Quotations (§9.2.2)

Quote marks

The <q> element provides a language‐independent way of specifying quotations.

A visual Web browser must produce quotation marks at the beginning and end of the <q> element. Depending on its capabilities, it could use curly left and right quotes instead of straight ASCII quote marks. It could also use different quote marks appropriate to the text’s language (for example, guillemets in French documents).

Authors can recommend which quote marks <q> should use through style sheets. In CSS level 2, the quotes style description specifies which characters to use.

XHTML 2.0: The W3C is considering replacing <q> with a <quote> element in XHTML 2.0. The difference between them is that <quote> would not generate quotation marks like <q> does. Web browsers that do not support <quote> would still render the quotation marks in the content.

Example:

This document has style rules specifying language‐dependent renderings for quotation marks, to various depths:

:lang(en-gb) { quotes: "\2018" "\2019" "\201C" "\201D" }
:lang(en-us),
:lang(es) { quotes: "\201C" "\201D" "\2018" "\2019" }
:lang(fr) { quotes: "\2009" "\2009" "\201C" "\201D" "\2018" "\2019" }
:lang(de) { quotes: "\201E" "\201C" "\201A" "\2018" }
:lang(it) { quotes: "" "" "\2039" "\203A" }
:lang(no) { quotes: "" "" "\2018" "\2019" }

These paragraphs declare the language of their contents. Each should invoke the style rule for that language and set the quotation marks appropriately:

<p><q>What is this thing called <q>love</q>?</q></p>
<p lang="es"><q>Cul es esta cosa llamada <q>amor</q>?</q></p>
<p lang="fr"><q>Qu&rsquo;est&#8208;ce que c&rsquo;est que <q>l&rsquo;amour</q>?</q></p>
<p lang="de"><q>Was ist dies Ding, das man <q>Liebe</q> nennt?</q></p>
<p lang="it"><q>Che cosa questa cosa chiamata <q>amore</q>?</q></p>

It should be rendered similar to this:

“What is this thing called ‘love’?”

“Cul es esta cosa llamada ‘amor’?”

« Qu’est‐ce que c’est que “l’amour”? »

„Was ist dies Ding, das man ‚Liebe‘ nennt?“

«Che cosa  questa cosa chiamata ‹amore›?»

Your Web browser renders it like this:

What is this thing called love?

Cul es esta cosa llamada amor?

Qu’est‐ce que c’est que l’amour?

Was ist dies Ding, das man Liebe nennt?

Che cosa questa cosa chiamata amore?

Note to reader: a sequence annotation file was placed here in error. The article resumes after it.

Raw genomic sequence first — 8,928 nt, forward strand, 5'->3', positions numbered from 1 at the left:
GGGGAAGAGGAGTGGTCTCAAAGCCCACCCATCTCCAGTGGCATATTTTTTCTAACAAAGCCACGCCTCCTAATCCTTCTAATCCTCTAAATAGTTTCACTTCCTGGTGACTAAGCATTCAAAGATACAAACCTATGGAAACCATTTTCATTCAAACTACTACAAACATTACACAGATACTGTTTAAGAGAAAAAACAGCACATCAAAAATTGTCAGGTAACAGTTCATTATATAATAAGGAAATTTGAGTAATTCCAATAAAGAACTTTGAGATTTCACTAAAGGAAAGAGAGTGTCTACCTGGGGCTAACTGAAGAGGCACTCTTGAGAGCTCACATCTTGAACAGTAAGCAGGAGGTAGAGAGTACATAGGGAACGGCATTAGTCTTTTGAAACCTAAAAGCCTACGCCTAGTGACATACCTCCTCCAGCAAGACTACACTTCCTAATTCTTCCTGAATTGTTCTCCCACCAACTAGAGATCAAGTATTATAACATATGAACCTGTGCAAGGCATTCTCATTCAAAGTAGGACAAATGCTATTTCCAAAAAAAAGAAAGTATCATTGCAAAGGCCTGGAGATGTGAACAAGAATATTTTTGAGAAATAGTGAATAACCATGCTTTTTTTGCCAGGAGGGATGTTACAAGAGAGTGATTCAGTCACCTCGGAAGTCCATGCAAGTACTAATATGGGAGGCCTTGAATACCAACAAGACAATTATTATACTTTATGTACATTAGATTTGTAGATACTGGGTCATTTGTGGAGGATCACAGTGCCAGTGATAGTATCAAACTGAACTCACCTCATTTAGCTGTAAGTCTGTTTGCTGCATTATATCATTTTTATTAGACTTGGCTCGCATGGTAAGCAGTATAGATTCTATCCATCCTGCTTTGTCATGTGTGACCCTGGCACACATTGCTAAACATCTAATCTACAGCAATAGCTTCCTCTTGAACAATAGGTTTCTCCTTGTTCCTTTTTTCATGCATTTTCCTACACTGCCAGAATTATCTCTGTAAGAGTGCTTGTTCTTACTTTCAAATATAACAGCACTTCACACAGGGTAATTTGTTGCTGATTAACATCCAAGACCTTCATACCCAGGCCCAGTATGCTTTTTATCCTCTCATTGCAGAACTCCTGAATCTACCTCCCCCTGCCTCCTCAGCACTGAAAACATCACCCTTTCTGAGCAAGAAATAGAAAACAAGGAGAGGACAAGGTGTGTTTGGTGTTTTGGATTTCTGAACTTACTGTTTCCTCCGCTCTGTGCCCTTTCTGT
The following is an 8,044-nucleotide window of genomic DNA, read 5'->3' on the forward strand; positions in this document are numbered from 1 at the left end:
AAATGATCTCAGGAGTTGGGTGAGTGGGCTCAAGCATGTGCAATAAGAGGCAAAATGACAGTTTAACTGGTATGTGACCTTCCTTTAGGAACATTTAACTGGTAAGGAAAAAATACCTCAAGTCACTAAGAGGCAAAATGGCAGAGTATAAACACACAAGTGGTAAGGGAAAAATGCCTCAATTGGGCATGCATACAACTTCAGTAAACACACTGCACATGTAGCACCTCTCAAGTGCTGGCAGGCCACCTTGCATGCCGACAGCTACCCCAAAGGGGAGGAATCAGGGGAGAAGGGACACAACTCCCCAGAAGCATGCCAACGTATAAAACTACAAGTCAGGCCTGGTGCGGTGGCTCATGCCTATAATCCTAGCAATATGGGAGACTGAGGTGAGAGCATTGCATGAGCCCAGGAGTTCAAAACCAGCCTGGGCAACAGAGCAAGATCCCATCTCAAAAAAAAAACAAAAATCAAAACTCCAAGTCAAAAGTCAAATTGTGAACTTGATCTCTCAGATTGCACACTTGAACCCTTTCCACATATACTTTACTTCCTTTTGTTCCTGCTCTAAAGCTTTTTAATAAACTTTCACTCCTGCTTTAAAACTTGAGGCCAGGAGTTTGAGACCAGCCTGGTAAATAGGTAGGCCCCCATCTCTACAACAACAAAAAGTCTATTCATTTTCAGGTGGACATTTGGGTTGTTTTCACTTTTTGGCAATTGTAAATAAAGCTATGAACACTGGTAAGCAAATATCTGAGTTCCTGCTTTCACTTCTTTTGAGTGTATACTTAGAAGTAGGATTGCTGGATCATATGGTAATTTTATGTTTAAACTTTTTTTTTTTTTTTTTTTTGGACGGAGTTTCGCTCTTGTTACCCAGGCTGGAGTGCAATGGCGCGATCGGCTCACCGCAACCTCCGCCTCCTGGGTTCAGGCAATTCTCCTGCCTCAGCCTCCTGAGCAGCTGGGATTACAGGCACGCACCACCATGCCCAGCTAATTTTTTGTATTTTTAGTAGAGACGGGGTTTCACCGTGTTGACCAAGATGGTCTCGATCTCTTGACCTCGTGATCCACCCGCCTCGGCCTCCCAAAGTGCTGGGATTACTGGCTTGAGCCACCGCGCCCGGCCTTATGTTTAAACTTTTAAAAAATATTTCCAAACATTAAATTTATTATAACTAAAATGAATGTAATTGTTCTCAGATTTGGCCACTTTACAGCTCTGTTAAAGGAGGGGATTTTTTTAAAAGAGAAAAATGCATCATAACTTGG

Feel free to send me translations and the quote conventions for other languages, to add to the above example.

Related Mozilla bug reports: Nested-Quotes, Default-Quotes.

Related Konqueror bug reports: #29576.

Related Internet Explorer bug reports: Channel9 Wiki: Internet Explorer Standards Support.

Source citations

The cite attribute of the <q> and <blockquote> elements is intended to give information about the source from which the quotation was borrowed, according to the standard. It could be used to link to a quotation’s source or to other information about it.

Some Web browsers allow you to access the source of the quotation by clicking on the quotation or selecting an option from a context menu.

Example:

This block quotation cites the URL of its source:

<blockquote cite="//www.geocities.com/~rosemarylake/stories/ft-frogmanor.html" title="&ldquo;The Well at the World&rsquo;s End&rdquo; by Rosemary Lake">
<p>One day when Marianne had finished scrubbing the kitchen floor and was putting cakes and fruit on a plate to take to old Nurse, her Uncle threw a sieve at her and commanded: <q>Here, go and fill this with water from the Well at the World&rsquo;s End.</q> For he was sure there was no such place, and if there were, no one could fill a sieve with water anyway.</p>
</blockquote>

You should be able to navigate to the source of this quotation:

One day when Marianne had finished scrubbing the kitchen floor and was putting cakes and fruit on a plate to take to old Nurse, her Uncle threw a sieve at her and commanded: Here, go and fill this with water from the Well at the World’s End. For he was sure there was no such place, and if there were, no one could fill a sieve with water anyway.